HR

Feds have fewer whistleblower rights than in the private sector

Federal employees lack the ability to seek legal remedies to address issues of retaliation when they act as whistleblowers, one of many oversights in federal whistleblower protections, according to witnesses that spoke before the House Oversight and Reform Committee Jan. 28.

“Federal civil servants are the only major sector of the workforce that don’t have the right to bring whistleblower cases to U.S. district court and seek a jury trial,” said David Colapinto, founder and general counsel at the National Whistleblower Center.

“By contrast, the legal protections for whistleblowers in private industry, publicly traded companies, federal contractors and even in state and local government exceed the whistleblower rights and remedies currently available to federal employees.”

In cases where a federal employee believes they have been retaliated against because of a protected whistleblower disclosure they had made, that employee is expected to put the issue through an investigation process within the agency, one which can often be lengthy and could ultimately fail to protect the employee.

Agency heads have the authority to take action or not on retaliation findings made by their agency inspector general, meaning that the IG can find that retaliation took place and leadership has the ability to decide to do nothing about it.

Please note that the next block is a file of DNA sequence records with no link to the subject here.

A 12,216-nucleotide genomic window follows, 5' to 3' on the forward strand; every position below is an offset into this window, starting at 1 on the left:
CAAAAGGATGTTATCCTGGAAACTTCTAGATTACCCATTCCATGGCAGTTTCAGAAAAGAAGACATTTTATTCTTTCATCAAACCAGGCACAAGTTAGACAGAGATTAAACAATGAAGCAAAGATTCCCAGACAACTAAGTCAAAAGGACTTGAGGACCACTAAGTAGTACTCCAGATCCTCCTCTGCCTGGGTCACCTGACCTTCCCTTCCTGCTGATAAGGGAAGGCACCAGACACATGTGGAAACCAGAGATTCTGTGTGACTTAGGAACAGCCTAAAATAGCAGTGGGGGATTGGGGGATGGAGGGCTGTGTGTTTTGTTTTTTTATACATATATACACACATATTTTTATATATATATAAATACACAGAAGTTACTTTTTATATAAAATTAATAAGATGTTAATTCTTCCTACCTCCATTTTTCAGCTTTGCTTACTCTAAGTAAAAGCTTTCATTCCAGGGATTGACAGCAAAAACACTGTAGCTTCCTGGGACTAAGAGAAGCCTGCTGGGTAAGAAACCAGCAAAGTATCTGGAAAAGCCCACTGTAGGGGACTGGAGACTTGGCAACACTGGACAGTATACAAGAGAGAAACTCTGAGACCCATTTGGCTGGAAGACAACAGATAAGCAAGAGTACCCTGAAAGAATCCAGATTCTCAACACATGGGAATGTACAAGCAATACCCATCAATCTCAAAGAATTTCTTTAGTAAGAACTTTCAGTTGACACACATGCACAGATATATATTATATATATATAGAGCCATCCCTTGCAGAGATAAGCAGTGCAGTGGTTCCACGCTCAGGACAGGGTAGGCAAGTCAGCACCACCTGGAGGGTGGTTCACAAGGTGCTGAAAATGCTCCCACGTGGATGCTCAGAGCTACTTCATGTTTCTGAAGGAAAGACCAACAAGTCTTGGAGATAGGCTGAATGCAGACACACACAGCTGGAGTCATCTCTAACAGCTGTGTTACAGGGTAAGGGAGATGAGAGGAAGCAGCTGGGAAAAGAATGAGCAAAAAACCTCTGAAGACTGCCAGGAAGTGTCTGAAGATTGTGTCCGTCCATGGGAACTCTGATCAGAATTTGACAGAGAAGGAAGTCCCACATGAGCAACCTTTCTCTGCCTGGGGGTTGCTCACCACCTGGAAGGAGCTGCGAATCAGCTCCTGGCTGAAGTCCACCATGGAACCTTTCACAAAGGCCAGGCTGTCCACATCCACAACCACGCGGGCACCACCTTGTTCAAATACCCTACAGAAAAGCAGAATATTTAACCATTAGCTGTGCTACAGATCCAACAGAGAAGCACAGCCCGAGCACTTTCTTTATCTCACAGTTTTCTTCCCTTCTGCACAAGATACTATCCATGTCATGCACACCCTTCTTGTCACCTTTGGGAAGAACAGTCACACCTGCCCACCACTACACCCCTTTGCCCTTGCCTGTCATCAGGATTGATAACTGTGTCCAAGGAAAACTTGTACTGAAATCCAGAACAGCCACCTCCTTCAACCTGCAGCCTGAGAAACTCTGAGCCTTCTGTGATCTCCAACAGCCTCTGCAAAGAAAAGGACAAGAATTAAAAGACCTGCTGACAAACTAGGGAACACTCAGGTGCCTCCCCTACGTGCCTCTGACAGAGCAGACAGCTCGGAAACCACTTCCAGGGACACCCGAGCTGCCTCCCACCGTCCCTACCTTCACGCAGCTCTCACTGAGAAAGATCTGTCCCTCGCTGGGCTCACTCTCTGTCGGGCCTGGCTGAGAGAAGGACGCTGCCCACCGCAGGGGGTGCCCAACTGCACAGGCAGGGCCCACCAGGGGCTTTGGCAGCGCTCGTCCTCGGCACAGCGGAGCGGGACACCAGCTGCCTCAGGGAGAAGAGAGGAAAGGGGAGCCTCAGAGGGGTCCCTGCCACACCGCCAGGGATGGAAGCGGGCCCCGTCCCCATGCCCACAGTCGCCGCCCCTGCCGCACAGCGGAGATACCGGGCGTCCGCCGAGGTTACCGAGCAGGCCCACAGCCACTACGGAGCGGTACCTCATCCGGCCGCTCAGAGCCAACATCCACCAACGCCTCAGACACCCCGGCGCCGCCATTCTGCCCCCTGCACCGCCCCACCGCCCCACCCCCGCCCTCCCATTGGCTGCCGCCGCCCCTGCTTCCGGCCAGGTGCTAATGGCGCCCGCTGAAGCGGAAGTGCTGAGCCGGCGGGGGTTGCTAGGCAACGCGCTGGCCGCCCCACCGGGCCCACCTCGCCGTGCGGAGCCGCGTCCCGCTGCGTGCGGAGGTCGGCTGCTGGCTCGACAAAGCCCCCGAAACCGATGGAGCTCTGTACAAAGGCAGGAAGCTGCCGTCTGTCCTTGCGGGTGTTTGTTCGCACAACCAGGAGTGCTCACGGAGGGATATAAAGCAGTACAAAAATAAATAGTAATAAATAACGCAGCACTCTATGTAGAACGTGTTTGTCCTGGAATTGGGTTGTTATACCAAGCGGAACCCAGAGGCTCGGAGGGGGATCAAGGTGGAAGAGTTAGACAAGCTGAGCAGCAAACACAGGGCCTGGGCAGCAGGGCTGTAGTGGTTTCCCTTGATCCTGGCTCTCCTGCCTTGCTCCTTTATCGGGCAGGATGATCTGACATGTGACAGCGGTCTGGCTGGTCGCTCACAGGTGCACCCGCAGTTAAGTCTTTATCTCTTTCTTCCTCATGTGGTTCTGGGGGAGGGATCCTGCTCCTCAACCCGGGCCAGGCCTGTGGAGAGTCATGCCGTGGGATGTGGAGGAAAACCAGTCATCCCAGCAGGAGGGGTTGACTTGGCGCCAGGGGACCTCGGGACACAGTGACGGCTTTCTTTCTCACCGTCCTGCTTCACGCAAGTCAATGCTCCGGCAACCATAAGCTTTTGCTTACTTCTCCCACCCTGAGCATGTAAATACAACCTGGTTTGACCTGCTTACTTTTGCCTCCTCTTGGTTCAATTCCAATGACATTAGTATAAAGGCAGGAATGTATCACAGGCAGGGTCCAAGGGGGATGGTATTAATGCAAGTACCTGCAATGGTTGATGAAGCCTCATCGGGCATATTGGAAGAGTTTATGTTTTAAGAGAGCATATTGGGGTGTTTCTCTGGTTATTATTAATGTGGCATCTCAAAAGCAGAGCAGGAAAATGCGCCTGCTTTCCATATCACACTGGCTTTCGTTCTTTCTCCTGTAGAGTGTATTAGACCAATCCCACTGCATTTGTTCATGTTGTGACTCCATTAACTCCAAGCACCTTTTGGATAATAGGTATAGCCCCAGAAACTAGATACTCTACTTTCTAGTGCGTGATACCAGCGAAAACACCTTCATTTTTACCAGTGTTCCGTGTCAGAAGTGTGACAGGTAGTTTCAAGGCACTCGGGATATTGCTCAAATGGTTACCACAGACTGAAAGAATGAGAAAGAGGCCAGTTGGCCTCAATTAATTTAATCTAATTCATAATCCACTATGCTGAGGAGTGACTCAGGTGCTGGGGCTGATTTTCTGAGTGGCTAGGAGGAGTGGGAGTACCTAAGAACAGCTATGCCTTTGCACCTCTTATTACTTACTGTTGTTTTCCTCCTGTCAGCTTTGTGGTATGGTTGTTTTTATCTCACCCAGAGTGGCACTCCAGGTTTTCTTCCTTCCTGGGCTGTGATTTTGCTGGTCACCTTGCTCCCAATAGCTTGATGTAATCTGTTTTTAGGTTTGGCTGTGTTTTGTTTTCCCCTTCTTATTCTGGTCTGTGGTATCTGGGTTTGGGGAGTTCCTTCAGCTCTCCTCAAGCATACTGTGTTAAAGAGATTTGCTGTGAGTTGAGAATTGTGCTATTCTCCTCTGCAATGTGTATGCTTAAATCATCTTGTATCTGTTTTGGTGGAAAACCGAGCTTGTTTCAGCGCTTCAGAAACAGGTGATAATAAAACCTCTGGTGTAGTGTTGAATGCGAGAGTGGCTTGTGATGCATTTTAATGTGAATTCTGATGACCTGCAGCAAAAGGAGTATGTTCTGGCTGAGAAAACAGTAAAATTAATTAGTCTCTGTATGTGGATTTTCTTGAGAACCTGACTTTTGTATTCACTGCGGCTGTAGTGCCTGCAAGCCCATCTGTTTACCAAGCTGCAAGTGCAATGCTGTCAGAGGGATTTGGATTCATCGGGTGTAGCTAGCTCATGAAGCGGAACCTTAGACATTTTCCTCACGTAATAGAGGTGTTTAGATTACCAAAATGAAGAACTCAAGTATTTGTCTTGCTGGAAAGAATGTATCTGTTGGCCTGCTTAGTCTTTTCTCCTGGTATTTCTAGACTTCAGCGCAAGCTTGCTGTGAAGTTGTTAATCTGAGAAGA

“This system renders their protections all but meaningless,” said Elizabeth Hempowicz, director of public policy for the Project on Government Oversight.

Federal whistleblowers were recently granted the right to appeal their cases to any federal appeals court of competent jurisdiction, but that avenue is only possible after the agency makes a determination of how to address the case.

All of the witnesses that testified at the House Oversight hearing agreed that whistleblower anonymity was also a major issue for ensuring that employees have the confidence to come forward and report waste, fraud and abuse, as those employees need an incentive to potentially risk their careers.

“Whistleblower anonymity, when asked for, is a fundamentally positive value,” said Paul Rosenzweig, resident senior fellow for national security and cybersecurity at the R Street Institute.

Currently the law requires inspectors general to maintain the anonymity of a whistleblower who wishes to remain unnamed, but that requirement does not extend to a supervisor that may have first heard the complaint or even a member of the administration that learns of the identity.

Colapinto called for Congress to impose stiffer penalties for those that breach whistleblower confidentiality, and Hempowicz added that disclosure of a whistleblower’s identity should be clearly classified as a retaliatory act.

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